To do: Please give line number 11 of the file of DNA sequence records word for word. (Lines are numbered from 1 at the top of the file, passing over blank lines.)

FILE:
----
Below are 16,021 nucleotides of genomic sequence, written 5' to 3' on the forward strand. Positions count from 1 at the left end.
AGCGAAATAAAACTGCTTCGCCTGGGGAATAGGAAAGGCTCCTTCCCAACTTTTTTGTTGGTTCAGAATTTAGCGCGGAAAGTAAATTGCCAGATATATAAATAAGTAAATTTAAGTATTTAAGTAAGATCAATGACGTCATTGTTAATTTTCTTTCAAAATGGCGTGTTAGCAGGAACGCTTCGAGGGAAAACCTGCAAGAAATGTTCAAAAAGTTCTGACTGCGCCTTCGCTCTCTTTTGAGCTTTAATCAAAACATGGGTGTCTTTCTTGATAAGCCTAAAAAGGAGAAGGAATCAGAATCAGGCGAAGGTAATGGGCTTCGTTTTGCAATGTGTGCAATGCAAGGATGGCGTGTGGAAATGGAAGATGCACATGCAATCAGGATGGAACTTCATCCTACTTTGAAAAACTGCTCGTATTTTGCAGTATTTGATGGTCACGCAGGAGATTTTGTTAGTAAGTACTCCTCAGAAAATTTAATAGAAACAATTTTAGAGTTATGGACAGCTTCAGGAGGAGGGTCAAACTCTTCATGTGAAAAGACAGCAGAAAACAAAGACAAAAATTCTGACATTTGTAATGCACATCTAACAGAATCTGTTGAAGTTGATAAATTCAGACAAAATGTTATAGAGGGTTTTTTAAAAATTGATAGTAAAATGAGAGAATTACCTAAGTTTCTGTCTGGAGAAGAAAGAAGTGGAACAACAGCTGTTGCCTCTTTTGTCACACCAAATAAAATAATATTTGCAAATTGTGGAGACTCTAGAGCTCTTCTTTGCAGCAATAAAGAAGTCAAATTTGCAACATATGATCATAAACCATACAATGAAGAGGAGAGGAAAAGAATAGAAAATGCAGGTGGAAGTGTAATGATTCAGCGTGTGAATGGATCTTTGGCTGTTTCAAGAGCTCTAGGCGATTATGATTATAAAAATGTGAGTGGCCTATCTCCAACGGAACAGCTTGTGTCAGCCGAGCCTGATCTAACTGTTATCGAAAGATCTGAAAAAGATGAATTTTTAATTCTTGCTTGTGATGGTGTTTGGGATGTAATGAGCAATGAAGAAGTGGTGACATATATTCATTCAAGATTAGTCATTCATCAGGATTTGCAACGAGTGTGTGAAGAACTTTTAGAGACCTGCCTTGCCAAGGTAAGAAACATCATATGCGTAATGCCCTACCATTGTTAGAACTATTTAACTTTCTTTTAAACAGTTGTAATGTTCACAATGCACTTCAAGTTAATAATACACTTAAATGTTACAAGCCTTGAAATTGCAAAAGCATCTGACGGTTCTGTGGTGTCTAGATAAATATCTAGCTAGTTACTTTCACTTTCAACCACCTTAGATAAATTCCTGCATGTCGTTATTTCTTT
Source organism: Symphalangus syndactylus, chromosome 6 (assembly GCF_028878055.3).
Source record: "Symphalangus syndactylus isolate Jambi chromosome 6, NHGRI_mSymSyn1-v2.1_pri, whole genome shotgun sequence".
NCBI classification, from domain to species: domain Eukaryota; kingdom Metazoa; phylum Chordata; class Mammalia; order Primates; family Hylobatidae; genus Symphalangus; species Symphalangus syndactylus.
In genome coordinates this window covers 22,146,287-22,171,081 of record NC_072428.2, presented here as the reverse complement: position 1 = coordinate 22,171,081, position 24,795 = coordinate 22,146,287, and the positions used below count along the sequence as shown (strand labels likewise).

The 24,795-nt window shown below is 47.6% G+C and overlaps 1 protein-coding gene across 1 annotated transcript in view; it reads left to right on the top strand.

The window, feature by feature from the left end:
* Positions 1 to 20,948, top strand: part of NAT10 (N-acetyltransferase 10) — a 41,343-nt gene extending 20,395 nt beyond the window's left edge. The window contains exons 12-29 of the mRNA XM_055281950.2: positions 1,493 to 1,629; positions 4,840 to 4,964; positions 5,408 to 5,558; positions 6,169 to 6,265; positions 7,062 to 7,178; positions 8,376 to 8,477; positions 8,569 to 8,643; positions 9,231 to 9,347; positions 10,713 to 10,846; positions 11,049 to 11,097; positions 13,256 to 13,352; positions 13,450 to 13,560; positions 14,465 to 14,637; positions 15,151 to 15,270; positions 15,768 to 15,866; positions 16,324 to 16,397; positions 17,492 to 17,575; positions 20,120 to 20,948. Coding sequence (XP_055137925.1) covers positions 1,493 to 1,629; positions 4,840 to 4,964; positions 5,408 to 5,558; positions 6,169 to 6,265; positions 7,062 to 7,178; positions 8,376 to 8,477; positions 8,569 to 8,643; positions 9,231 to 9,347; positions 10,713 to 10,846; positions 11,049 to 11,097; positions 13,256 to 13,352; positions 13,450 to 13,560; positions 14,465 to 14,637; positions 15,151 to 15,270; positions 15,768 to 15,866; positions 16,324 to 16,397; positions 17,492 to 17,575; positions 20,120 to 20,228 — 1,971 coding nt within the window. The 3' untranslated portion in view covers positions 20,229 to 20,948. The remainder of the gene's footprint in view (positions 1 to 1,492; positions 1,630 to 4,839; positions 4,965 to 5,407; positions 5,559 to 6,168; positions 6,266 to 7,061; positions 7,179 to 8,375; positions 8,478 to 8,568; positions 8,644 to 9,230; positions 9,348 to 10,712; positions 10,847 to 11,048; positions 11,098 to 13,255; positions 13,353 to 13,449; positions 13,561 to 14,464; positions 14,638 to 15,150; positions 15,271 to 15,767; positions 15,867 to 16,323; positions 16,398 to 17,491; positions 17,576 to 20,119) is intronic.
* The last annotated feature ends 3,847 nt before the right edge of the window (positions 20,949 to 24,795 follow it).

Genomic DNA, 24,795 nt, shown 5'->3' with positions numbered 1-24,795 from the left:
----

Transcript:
Genomic DNA, 24,795 nt, shown 5'->3' with positions numbered 1-24,795 from the left: